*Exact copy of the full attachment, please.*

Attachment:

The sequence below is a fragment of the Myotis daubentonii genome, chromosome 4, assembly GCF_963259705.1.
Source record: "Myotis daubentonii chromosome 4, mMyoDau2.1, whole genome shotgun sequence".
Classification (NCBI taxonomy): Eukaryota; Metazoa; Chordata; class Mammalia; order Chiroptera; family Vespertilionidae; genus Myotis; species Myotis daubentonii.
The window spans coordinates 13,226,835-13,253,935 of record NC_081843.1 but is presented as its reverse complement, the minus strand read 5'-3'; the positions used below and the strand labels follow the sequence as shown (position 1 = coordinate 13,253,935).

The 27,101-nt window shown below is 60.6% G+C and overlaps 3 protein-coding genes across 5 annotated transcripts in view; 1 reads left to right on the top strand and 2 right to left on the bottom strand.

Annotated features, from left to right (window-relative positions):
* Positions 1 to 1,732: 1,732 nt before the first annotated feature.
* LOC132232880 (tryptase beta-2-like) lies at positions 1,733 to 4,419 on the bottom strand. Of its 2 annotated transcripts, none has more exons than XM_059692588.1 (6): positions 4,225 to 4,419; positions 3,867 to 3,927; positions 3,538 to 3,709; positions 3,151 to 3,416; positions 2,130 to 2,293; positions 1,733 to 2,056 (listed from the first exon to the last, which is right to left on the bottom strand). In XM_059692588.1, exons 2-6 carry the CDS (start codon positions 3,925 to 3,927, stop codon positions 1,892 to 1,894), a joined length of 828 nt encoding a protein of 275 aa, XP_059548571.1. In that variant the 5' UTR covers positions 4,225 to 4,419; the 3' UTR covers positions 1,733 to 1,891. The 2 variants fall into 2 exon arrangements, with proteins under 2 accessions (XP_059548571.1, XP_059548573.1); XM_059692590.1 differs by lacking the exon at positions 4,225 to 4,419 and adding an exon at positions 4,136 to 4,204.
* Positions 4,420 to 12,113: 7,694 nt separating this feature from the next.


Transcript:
The sequence below is a fragment of the Myotis daubentonii genome, chromosome 4, assembly GCF_963259705.1.
Source record: "Myotis daubentonii chromosome 4, mMyoDau2.1, whole genome shotgun sequence".
Classification (NCBI taxonomy): Eukaryota; Metazoa; Chordata; class Mammalia; order Chiroptera; family Vespertilionidae; genus Myotis; species Myotis daubentonii.
The window spans coordinates 13,226,835-13,253,935 of record NC_081843.1 but is presented as its reverse complement, the minus strand read 5'-3'; the positions used below and the strand labels follow the sequence as shown (position 1 = coordinate 13,253,935).

The 27,101-nt window shown below is 60.6% G+C and overlaps 3 protein-coding genes across 5 annotated transcripts in view; 1 reads left to right on the top strand and 2 right to left on the bottom strand.

Annotated features, from left to right (window-relative positions):
* Positions 1 to 1,732: 1,732 nt before the first annotated feature.
* LOC132232880 (tryptase beta-2-like) lies at positions 1,733 to 4,419 on the bottom strand. Of its 2 annotated transcripts, none has more exons than XM_059692588.1 (6): positions 4,225 to 4,419; positions 3,867 to 3,927; positions 3,538 to 3,709; positions 3,151 to 3,416; positions 2,130 to 2,293; positions 1,733 to 2,056 (listed from the first exon to the last, which is right to left on the bottom strand). In XM_059692588.1, exons 2-6 carry the CDS (start codon positions 3,925 to 3,927, stop codon positions 1,892 to 1,894), a joined length of 828 nt encoding a protein of 275 aa, XP_059548571.1. In that variant the 5' UTR covers positions 4,225 to 4,419; the 3' UTR covers positions 1,733 to 1,891. The 2 variants fall into 2 exon arrangements, with proteins under 2 accessions (XP_059548571.1, XP_059548573.1); XM_059692590.1 differs by lacking the exon at positions 4,225 to 4,419 and adding an exon at positions 4,136 to 4,204.
* Positions 4,420 to 12,113: 7,694 nt separating this feature from the next.